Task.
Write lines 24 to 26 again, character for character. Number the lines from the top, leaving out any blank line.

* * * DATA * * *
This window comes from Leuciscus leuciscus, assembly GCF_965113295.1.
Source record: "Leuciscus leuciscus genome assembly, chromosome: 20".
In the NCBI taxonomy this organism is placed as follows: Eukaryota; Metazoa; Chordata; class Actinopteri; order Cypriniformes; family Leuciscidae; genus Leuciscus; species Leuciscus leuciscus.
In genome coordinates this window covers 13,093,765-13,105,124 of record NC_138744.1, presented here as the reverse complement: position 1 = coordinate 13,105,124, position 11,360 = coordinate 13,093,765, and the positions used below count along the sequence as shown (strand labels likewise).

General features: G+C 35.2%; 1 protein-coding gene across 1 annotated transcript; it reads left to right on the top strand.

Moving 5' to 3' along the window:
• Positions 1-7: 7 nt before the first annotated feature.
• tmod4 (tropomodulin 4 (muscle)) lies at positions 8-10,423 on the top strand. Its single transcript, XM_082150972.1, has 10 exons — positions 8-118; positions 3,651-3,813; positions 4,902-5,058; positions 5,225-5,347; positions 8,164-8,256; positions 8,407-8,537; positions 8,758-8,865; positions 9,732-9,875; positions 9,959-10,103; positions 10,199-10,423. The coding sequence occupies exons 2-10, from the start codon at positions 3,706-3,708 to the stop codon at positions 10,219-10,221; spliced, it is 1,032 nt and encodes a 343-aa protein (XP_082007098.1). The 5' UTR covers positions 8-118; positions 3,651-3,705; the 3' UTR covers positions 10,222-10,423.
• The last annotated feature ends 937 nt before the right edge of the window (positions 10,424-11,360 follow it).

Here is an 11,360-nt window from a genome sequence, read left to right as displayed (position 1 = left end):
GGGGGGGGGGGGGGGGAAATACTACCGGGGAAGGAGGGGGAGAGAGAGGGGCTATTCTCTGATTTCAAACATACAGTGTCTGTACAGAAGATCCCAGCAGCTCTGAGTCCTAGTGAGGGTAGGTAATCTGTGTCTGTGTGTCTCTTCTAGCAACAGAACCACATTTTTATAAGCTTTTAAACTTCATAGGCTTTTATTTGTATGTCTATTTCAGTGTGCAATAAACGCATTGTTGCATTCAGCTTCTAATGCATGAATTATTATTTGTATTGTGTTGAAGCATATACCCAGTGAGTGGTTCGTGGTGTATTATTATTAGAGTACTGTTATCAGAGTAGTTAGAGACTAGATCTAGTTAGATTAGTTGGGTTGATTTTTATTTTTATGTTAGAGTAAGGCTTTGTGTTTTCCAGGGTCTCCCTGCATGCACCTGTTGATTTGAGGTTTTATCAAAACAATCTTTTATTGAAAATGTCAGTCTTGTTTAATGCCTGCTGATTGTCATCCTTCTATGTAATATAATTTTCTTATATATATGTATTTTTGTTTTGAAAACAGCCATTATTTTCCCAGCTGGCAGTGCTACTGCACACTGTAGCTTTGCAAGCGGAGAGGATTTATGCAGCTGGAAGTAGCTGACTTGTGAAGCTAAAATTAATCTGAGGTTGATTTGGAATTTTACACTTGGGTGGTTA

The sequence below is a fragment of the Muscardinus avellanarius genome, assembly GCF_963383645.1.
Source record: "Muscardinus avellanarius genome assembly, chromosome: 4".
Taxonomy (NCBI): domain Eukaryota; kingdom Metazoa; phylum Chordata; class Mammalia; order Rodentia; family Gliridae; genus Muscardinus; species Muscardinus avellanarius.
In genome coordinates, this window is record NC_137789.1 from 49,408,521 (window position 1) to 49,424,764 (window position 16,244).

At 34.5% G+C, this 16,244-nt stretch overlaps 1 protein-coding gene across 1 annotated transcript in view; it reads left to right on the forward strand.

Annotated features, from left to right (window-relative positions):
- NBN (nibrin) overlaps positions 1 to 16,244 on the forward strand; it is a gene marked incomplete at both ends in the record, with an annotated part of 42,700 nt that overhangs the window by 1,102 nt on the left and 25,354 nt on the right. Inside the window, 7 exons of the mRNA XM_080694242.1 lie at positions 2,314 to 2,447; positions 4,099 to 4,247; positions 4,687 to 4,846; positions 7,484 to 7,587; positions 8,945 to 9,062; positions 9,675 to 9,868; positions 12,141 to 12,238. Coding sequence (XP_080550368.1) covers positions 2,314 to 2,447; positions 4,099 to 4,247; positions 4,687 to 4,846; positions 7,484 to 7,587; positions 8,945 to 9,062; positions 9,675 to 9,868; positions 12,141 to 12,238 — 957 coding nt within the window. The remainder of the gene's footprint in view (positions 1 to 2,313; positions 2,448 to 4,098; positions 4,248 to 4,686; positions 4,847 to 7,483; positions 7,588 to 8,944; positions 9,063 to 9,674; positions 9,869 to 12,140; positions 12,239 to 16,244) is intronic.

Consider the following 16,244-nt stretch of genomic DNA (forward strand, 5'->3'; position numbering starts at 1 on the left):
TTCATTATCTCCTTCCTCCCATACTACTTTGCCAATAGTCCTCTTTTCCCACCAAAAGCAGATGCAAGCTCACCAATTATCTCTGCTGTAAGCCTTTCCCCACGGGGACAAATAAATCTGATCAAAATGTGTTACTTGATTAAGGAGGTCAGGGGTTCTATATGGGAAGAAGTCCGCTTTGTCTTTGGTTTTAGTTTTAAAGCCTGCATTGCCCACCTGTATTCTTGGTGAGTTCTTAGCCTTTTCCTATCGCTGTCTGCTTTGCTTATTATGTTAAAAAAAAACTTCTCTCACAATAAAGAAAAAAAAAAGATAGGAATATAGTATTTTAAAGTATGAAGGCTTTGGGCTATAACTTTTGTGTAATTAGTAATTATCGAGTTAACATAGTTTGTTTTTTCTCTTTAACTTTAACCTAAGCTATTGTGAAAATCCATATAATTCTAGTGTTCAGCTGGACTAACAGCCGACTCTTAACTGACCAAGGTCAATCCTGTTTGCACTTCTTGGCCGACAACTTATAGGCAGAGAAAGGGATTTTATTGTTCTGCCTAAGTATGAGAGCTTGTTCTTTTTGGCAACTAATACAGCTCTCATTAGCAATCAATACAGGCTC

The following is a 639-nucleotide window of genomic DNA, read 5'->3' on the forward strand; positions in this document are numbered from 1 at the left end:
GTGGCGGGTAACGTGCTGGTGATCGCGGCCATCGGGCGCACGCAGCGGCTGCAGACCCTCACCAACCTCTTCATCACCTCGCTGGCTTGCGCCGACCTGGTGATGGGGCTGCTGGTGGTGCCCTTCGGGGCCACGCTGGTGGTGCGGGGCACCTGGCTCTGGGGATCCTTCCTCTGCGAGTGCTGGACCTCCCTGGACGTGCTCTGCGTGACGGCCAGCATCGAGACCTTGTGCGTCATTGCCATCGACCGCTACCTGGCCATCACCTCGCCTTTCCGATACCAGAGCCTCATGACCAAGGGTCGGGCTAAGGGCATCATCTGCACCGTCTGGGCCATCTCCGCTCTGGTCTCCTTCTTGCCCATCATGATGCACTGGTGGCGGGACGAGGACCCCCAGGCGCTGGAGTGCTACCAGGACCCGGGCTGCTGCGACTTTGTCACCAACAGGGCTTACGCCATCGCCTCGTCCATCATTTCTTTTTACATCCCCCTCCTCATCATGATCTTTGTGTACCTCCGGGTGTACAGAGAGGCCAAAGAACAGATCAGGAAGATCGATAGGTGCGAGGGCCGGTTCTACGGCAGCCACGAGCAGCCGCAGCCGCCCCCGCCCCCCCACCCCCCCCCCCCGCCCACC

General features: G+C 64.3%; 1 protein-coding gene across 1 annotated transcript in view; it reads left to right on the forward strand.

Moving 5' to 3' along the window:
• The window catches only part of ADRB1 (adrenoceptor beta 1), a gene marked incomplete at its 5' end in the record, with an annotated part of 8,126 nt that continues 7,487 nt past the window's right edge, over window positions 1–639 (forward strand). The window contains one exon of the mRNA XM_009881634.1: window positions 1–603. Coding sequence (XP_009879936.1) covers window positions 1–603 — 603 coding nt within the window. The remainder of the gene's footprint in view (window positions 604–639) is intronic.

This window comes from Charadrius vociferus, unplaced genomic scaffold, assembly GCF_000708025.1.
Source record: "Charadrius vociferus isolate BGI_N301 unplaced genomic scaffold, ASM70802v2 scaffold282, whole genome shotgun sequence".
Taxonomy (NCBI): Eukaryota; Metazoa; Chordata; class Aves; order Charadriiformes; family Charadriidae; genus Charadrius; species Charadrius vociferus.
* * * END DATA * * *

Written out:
Moving 5' to 3' along the window:
• The window catches only part of ADRB1 (adrenoceptor beta 1), a gene marked incomplete at its 5' end in the record, with an annotated part of 8,126 nt that continues 7,487 nt past the window's right edge, over window positions 1–639 (forward strand). The window contains one exon of the mRNA XM_009881634.1: window positions 1–603. Coding sequence (XP_009879936.1) covers window positions 1–603 — 603 coding nt within the window. The remainder of the gene's footprint in view (window positions 604–639) is intronic.

This window comes from Charadrius vociferus, unplaced genomic scaffold, assembly GCF_000708025.1.